Managing bud rot in coconut
Palms of all age groups are susceptible to this infestation
— PHOTO: CPCRI
Foul smell: One visible sign of the infestation is when that the affected spindle can easily be pulled out.
Bud rot is a fatal disease of coconut, which occurs commonly in all coconut growing countries. In India, it causes considerable economic loss in Kerala, Tamil Nadu, Karnataka and Andhra Pradesh, which are major coconut growing areas.
The infestation has also been reported in states such as Maharashtra, Madhya Pradesh and the Union Territory of Goa.
Palms of all age groups are susceptible to bud rot, which is caused by a fungal infestation . The initial visible symptom of the infestation is withering of the spear leaf or spindle (middle portion) which turns brown in colour and
Early diagnosis of the disease is essential. But farmers often experience difficulties in the initial detection, according to Dr. R. Chandra Mohanan, Central Plantation Crops Research Institute, (CPCRI) Kasaragod, Kerala.
One visible sign of the infestation is when that the affected spindle can easily be pulled out, as the basal portion of the spindle is completely rotten. The spindle emits a foul smell.
The inner leaves fall away one by one leaving only the outer whorl of matured leaves in the crown. Ultimately the palm succumbs to the disease with the death of the bud.
Effective disease management can be achieved only if integrated plant protection measures are adopted at the correct time, according to Dr. Chandra Mohanan.
Farmers are advised to cut and remove severely affected palms (beyond recovery) in affected gardens for better control of the disease. The spindle leaf and infested tissues should be cut, and destroyed by burning.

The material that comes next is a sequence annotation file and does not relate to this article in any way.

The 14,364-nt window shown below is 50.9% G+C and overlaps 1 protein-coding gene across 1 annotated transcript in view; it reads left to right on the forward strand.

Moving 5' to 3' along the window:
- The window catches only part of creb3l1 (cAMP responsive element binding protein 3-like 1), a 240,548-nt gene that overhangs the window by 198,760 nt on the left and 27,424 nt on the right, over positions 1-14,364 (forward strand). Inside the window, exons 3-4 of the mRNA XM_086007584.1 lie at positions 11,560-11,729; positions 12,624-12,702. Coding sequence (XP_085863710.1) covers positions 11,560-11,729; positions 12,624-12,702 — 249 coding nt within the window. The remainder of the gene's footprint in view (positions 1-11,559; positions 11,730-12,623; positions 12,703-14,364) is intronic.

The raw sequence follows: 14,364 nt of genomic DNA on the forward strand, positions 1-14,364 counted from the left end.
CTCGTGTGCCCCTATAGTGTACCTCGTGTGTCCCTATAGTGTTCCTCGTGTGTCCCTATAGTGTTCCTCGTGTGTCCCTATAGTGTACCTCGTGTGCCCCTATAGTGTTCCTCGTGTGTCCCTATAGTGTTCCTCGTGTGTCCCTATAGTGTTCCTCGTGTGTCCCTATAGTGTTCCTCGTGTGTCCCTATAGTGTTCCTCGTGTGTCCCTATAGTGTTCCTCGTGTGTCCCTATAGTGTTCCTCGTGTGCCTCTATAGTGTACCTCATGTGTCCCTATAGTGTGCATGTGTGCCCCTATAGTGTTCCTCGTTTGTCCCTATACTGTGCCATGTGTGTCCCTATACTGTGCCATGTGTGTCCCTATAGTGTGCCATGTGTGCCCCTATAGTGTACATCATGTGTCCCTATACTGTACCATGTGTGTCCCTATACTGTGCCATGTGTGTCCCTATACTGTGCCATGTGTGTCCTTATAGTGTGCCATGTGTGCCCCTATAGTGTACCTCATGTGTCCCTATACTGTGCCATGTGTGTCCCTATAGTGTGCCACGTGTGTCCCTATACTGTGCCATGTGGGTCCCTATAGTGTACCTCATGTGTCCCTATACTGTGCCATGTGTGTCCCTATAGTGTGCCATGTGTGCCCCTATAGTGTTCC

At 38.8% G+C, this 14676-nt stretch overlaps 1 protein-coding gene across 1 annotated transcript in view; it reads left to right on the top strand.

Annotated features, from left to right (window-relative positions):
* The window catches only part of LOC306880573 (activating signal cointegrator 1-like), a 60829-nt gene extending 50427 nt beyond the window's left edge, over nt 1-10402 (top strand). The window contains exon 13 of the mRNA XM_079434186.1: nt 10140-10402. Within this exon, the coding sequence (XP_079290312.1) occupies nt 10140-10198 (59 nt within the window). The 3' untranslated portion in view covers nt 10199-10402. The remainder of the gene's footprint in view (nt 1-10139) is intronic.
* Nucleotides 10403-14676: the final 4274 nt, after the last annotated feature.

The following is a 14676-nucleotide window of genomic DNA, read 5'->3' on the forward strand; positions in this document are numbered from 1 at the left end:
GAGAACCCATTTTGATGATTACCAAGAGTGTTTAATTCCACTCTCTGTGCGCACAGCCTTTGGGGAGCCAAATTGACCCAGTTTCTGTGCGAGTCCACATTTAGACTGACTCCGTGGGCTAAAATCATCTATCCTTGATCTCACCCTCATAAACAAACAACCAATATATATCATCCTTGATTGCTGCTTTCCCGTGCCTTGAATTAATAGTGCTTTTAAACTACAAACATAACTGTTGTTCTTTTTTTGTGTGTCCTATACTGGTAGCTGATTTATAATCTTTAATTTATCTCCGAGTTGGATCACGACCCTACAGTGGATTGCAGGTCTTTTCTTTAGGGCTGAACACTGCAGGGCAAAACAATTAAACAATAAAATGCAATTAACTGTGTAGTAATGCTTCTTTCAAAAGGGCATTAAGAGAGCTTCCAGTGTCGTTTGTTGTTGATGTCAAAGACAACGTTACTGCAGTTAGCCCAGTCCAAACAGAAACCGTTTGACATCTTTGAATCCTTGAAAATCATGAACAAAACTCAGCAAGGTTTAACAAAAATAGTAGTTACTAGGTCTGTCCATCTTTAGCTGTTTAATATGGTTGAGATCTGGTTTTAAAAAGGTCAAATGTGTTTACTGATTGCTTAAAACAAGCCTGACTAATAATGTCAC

About 10 per cent bordeaux paste should be applied to the cut portion and covered with a polythene cover to prevent entry of rain water. The protective covering has to be retained till normal shoots emerge.
But these curative measures are effective only in the initial stage, that is when the spindle leaf has just started showing symptoms of withering.
Another method called prophylactic spraying (spraying 1 per cent bordeaux mixture) can be given to healthy palms, which are in the vicinity of diseased and treated ones.
The spraying has to be directed towards the spindle and at the base of 2-3 inner leaves. It is important to give prophylactic spraying to all palms before the onset of monsoon, in gardens with a previous history of bud rot incidence, according to him.
In certain dwarf varieties such as Chowghat Orange Dwarf (COD) and Malayan Yellow Dwarf (MYD) brown sunken spots followed by nut shedding have been observed when bordeaux mixture was sprayed.
Keeping perforated sachets containing mancozeb (Indofil M-45) in the innermost leaf axil during monsoon is found to be effective for the above mentioned varieties.
Besides the above two methods, nutrient management for affected as well as healthy palms is also important for improving the yield.
The fertilizer dose generally recommended for an adult palm is 1kg of urea, 1.5 kg of mussoriephos or rock phosphate and 2kg of muriate of potash.
The fertilizer can be applied by digging circular trenches of 1.8 m radius and 25 cm depth around the palms during September-October.
Organic manure in the form of compost or green leaves at the rate of 50 kg per palm in the basin may be applied in the trenches.
About two third of the recommended dose of fertilizer should be applied over the organic green manure and the trenches covered.
For more information readers can contact Dr. R. Chandra Mohanan, Principal Scientist and Head, Division of Crop Protection, Central Plantation Crops Research Institute, Kasaragod 671124, Kerala. email: firstname.lastname@example.org, phone: 04994-232894 or 04994-232895.
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